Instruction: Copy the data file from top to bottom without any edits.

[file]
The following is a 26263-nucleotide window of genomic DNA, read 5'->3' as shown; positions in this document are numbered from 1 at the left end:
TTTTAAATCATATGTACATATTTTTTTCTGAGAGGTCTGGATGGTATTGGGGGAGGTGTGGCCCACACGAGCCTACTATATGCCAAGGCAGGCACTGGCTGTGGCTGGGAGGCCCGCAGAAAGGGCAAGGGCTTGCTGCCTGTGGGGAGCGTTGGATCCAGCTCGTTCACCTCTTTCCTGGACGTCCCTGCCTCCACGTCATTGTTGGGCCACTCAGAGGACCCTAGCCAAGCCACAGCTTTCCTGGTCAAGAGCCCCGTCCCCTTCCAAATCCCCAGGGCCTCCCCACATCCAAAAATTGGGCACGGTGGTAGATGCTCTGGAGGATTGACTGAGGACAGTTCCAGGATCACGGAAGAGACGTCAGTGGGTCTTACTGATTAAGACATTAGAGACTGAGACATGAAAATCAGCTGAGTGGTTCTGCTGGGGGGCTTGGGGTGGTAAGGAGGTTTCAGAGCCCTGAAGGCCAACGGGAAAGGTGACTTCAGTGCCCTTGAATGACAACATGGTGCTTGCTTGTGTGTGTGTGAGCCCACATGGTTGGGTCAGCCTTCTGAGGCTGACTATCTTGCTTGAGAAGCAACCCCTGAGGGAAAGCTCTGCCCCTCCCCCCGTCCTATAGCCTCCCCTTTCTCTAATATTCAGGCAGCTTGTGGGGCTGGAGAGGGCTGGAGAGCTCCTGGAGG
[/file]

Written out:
The following is a 26263-nucleotide window of genomic DNA, read 5'->3' as shown; positions in this document are numbered from 1 at the left end:
TTTTAAATCATATGTACATATTTTTTTCTGAGAGGTCTGGATGGTATTGGGGGAGGTGTGGCCCACACGAGCCTACTATATGCCAAGGCAGGCACTGGCTGTGGCTGGGAGGCCCGCAGAAAGGGCAAGGGCTTGCTGCCTGTGGGGAGCGTTGGATCCAGCTCGTTCACCTCTTTCCTGGACGTCCCTGCCTCCACGTCATTGTTGGGCCACTCAGAGGACCCTAGCCAAGCCACAGCTTTCCTGGTCAAGAGCCCCGTCCCCTTCCAAATCCCCAGGGCCTCCCCACATCCAAAAATTGGGCACGGTGGTAGATGCTCTGGAGGATTGACTGAGGACAGTTCCAGGATCACGGAAGAGACGTCAGTGGGTCTTACTGATTAAGACATTAGAGACTGAGACATGAAAATCAGCTGAGTGGTTCTGCTGGGGGGCTTGGGGTGGTAAGGAGGTTTCAGAGCCCTGAAGGCCAACGGGAAAGGTGACTTCAGTGCCCTTGAATGACAACATGGTGCTTGCTTGTGTGTGTGTGAGCCCACATGGTTGGGTCAGCCTTCTGAGGCTGACTATCTTGCTTGAGAAGCAACCCCTGAGGGAAAGCTCTGCCCCTCCCCCCGTCCTATAGCCTCCCCTTTCTCTAATATTCAGGCAGCTTGTGGGGCTGGAGAGGGCTGGAGAGCTCCTGGAGG